ASQ - Team and Workplace Excellence Forum

Online Edition - February 2002


Issue Highlight — Refusal as a Doorway to Commitment
Can saying no be the first step to yes? Refusal as a Doorway to Commitment is the provocative subject of Peter Block's One From Column B in this issue.

The World of Patch Adams and Gesundheit!

Patch Adams is who/what? The subject of a hugely popular film. A film about a caring doctor who uses humor in his practice. A physician who has piloted and created a model for giving health care that is healthful for patients, family, physicians and nurses, and the community. “Got it, been there, feel good,” some might be tempted to say. “So what does Patch Adams have to do with the non-health care world of work and me?” If Patch Adams was just the movie character, the answer might be—not much. Patch Adams is not the movie, however—not by a long shot. Adams is someone who through his lifelong focus on peace, justice, and care—an incessant searcher for the why of people and systems—has found that the “ills” in the health care system are a reflection of the ills of the society. Patch Adams will be speaking at the AQP’s Spring Conference in Las Vegas, March 11-13.

  So who is Patch Adams? What is he about? He is a whole person, bent on healing the whole society—the world—so that one day we would live in a world “where no one alive can remember what the word ‘war’ means.” His nudging, prodding, jibing, clowning, and challenging on many different fronts, along with building the model hospital, is about doing what it takes to assure that “whatever would have to change in the world to make that actually an easy thing and not what would be called an idealistic thing.”

   His words, energy, analysis, and clown antics whether applied to making health care healthy for physicians and nurses, or delivering joy, care, and sustenance to children in Russia, Cuba, Bosnia, or soon in Afghanistan, can, perhaps, make it easier for us to see the ills and possible cures of our own organizations and lives, as well as the impact we have on society. The challenge of his life to us is be aware, not close our eyes, and to take action if for no other reason than to avoid extinction of our “kind” within the next 50 years. And, as one of his favorite funny persons, Groucho Marx, might say: Don’t forget to laugh and have fun; life is too serious not to have fun with it.

Note: As the time was short for this interview, we’ve also scanned and will include comments from other interviews and writings of Dr. Adams to give you a better view of his life, work, and challenge to each of us.

NFC: How would you describe what you are about for the person who has not read your book or seen the film?

If I had to use three words as opposed to a book, I would say “peace, justice, and care.” A world where no one alive can remember what the word “war” means, and whatever would have to change in the world to make that actually an easy thing and not what would be called an idealistic thing.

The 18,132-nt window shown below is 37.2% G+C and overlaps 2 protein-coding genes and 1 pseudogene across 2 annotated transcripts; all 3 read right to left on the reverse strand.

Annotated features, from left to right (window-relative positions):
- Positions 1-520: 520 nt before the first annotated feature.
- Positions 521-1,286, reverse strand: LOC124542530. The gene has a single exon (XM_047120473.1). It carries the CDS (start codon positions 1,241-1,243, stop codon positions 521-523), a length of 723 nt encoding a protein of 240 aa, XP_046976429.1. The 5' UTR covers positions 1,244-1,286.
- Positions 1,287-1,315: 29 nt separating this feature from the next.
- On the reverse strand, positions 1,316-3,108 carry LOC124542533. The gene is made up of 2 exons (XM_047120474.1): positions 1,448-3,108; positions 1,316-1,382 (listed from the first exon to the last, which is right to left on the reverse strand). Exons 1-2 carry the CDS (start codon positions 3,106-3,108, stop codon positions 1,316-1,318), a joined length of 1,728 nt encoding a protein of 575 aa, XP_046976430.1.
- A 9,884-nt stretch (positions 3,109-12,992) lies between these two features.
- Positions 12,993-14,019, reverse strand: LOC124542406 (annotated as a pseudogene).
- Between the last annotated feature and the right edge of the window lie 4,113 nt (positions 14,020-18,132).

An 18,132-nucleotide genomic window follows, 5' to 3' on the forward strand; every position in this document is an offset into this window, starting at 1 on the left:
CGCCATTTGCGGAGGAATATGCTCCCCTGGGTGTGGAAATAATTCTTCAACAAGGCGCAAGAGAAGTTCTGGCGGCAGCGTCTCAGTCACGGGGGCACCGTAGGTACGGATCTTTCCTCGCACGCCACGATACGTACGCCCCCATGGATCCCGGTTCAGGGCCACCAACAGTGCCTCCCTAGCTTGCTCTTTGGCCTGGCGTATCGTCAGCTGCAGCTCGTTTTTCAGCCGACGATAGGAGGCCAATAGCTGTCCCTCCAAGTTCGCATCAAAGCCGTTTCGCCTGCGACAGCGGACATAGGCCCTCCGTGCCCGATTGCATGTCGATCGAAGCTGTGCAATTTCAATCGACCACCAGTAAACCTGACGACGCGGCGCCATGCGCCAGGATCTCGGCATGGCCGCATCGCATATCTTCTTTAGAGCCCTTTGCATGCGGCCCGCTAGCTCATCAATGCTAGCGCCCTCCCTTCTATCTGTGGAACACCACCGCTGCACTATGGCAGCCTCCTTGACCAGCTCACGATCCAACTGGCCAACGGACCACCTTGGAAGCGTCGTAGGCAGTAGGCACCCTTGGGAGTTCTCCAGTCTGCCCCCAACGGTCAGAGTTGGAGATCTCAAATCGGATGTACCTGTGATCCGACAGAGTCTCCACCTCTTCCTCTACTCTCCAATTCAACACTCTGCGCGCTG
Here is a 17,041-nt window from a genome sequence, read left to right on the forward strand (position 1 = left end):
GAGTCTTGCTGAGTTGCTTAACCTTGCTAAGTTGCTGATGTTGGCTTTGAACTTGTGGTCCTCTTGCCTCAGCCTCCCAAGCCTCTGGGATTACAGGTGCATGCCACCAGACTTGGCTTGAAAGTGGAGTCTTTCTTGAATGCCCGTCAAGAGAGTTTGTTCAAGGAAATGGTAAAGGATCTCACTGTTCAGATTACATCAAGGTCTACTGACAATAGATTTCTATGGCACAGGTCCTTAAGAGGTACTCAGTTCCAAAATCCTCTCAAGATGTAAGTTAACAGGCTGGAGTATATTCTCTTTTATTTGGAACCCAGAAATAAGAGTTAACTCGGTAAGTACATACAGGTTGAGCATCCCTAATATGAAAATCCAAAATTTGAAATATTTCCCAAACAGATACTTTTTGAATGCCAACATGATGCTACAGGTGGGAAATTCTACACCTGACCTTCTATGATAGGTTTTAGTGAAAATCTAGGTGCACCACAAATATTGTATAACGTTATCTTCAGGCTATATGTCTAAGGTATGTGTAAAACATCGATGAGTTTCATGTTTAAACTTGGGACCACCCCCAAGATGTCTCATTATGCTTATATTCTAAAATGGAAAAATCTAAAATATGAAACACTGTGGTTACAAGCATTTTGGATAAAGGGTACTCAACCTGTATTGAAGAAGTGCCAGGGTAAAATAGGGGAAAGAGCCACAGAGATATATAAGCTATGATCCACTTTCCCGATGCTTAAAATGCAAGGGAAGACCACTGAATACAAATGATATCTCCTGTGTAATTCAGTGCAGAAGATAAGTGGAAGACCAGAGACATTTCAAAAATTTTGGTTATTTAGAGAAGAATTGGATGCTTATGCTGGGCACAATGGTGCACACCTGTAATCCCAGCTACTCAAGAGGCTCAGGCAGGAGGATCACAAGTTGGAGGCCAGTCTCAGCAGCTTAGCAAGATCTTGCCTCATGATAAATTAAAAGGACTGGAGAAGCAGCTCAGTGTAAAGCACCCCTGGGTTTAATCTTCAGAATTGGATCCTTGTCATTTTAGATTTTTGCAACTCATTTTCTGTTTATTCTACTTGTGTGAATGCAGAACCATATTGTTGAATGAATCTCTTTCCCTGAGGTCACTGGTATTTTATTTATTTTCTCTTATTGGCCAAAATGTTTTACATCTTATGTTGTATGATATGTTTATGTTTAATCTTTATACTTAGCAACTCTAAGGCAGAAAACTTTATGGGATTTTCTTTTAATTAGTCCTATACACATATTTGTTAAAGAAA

NFC: What is a first step someone might take to making war an unfamiliar word?

Patch: Well, one can certainly be peace and justice and care themselves. Which maybe is everyone’s first or one step. A lot of people don’t actually take that step and they still do great things. But one can be full of peace and justice and care about themselves. I certainly have lived that for almost four decades.

NFC: What describes who Patch Adams is and what drives you?

Patch: It’s not a philosophical tackling, my life. It’s a doing. I’m about doing. I’m a raging doer. I think inherent in the doing is the energy for the doing. At least that’s been so far my life.

My life is one of social action. I want to be useful. I thought creating this [health care] model was a way that I could sustain myself and it would be thrilling to do. I wanted a lifetime kind of project that was my style. I needed a place to practice where it would be thrilling to be next to human suffering every day, all day long. Because if is not thrilling, it will eat me up (3).

The most essential question I asked myself in my whole life was, “Can I look at injustice and do nothing, or can I do something?” With that Gesundheit! was born, and whether it’s clowning in Russia or Bosnia or Cuba, it comes out of a concern that in the luxury of all of our lives—and in this country even the poor are living luxuriously compared to the rest of the world—we all still have to take the time to do the right thing. For the last 16 years, the patient that I’ve been involved with and making a house call on is the community and society (4).

It’s the job of the clown and the doctor to walk toward suffering and not be afraid to speak up. That’s why I opened with peace and justice and care. None of it’s worth anything. That’s why 20th century literature is about loneliness and meaninglessness. Because as soon as you stop being part of peace and justice and care, you’re going to be lonely and your life isn’t going to have meaning.

I answer all my mail. That’s about 600 longhand letters a month. I regularly correspond with about 1600 people. Huge numbers, as the only model in the U.S. you can imagine that I get thousands of letters from doctors and nurses saying such things as: “I saw you speak 10 years ago and I’ve been a free doctor two days a week ever since.” Imagine the repercussions of that. There are thousands of them.

“Just recently, an Italian film company raised more than $100,000 so that I could take 22 clowns from all continents to Afghanistan. They originally just said I would get clowns from here, but I said no let’s get them from every continent. Then the question is how many tons of aid can we bring. I told them I can’t clown unless we’re feeding people if they’re hungry.”